DVE Intelligence automatically analyzes and gleans intelligence from discourse and chatter on these sites, combining it with intelligence from other sources such as social media and cybersecurity websites. This analysis enables us to produce a score that accurately predicts the probability of vulnerability exploitation over the next 90 days. Each score includes critical insights and attributes as well as comprehensive context around the reputation, profile and history of each threat actor.

Why Cybersixgill?

Our mission at Cybersixgill is to protect organizations against malicious cyberattacks. Our Investigative Portal enables security teams to conduct real-time threat investigations with contextual and actionable insights. Our Threat Intelligence and DVE Intelligence data feeds harness our unmatched collection capabilities, delivering real-time insight into existing security systems. A growing number of enterprises, financial services, governments, law enforcement entities and MSSPs rely on Cybersixgill to empower their security teams with the information they need to make well-informed decisions about the best way to prevent cyberattacks.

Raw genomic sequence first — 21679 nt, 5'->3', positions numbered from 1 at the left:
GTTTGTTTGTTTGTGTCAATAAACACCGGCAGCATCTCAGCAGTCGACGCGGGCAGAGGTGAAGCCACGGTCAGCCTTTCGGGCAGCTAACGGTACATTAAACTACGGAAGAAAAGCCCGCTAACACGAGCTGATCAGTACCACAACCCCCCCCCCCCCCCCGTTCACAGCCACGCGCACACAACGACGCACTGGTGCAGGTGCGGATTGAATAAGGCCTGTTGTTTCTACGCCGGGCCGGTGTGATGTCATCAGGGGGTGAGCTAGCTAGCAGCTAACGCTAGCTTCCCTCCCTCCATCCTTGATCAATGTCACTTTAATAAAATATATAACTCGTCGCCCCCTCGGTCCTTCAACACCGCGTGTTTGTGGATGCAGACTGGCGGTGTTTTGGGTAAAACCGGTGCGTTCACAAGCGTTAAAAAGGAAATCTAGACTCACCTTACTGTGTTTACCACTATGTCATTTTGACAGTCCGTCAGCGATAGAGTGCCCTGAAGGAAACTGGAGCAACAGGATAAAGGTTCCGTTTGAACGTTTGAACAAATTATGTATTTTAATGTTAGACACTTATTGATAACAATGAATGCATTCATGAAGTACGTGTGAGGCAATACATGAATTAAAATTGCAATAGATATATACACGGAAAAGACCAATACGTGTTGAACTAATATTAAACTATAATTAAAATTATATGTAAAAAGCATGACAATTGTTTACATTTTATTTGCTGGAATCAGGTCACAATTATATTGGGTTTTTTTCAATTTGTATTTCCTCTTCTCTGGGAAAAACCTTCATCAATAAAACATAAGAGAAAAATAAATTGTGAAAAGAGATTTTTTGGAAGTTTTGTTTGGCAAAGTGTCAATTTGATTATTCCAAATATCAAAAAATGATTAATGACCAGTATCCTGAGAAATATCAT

What is CVE?

CVE stands for Common Vulnerabilities and Exposures, a list of publicly disclosed risks and vulnerabilities. The CVE definition can also refer to a vulnerability that has been documented and assigned a number within the CVE list.

What is the Common Vulnerabilities and Exposures list?

Common Vulnerabilities and Exposures, or CVE, is a list of publicly disclosed vulnerabilities in software and systems that may be exploited by cyber criminals to gain unauthorized access to a network or to launch a variety of cyberattacks.

What is difference between a vulnerability and an exposure?

A vulnerability is a fault within a system such as flaws in software that can be exploited by cyber criminals to gain access to systems and data. Exposures are typically one-time events where data, credentials, and other sensitive information is inadvertently or maliciously shared with unauthorized users or the public.